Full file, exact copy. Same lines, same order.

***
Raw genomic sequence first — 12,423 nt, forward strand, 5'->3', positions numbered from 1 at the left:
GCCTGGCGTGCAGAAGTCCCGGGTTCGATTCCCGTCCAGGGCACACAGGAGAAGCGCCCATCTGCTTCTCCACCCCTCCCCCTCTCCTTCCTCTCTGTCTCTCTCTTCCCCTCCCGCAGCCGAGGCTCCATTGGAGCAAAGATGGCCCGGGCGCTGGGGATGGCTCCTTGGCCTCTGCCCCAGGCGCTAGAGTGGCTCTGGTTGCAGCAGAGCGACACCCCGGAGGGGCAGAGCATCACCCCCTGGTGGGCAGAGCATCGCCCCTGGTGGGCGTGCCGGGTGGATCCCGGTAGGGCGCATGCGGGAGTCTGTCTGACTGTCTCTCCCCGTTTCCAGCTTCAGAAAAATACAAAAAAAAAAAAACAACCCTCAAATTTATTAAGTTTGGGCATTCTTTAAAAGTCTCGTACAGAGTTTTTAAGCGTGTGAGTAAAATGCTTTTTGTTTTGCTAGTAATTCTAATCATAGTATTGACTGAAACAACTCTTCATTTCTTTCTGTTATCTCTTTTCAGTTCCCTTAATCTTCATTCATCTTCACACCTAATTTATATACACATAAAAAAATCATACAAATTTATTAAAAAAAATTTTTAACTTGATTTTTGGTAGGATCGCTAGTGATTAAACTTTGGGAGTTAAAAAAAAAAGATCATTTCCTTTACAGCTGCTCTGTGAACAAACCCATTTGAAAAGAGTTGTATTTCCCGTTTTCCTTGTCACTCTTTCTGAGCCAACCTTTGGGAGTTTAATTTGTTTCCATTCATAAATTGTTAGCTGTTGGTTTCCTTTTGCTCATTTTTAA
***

Raw genomic sequence first — 12,423 nt, forward strand, 5'->3', positions numbered from 1 at the left:
GCCTGGCGTGCAGAAGTCCCGGGTTCGATTCCCGTCCAGGGCACACAGGAGAAGCGCCCATCTGCTTCTCCACCCCTCCCCCTCTCCTTCCTCTCTGTCTCTCTCTTCCCCTCCCGCAGCCGAGGCTCCATTGGAGCAAAGATGGCCCGGGCGCTGGGGATGGCTCCTTGGCCTCTGCCCCAGGCGCTAGAGTGGCTCTGGTTGCAGCAGAGCGACACCCCGGAGGGGCAGAGCATCACCCCCTGGTGGGCAGAGCATCGCCCCTGGTGGGCGTGCCGGGTGGATCCCGGTAGGGCGCATGCGGGAGTCTGTCTGACTGTCTCTCCCCGTTTCCAGCTTCAGAAAAATACAAAAAAAAAAAAACAACCCTCAAATTTATTAAGTTTGGGCATTCTTTAAAAGTCTCGTACAGAGTTTTTAAGCGTGTGAGTAAAATGCTTTTTGTTTTGCTAGTAATTCTAATCATAGTATTGACTGAAACAACTCTTCATTTCTTTCTGTTATCTCTTTTCAGTTCCCTTAATCTTCATTCATCTTCACACCTAATTTATATACACATAAAAAAATCATACAAATTTATTAAAAAAAATTTTTAACTTGATTTTTGGTAGGATCGCTAGTGATTAAACTTTGGGAGTTAAAAAAAAAAGATCATTTCCTTTACAGCTGCTCTGTGAACAAACCCATTTGAAAAGAGTTGTATTTCCCGTTTTCCTTGTCACTCTTTCTGAGCCAACCTTTGGGAGTTTAATTTGTTTCCATTCATAAATTGTTAGCTGTTGGTTTCCTTTTGCTCATTTTTAA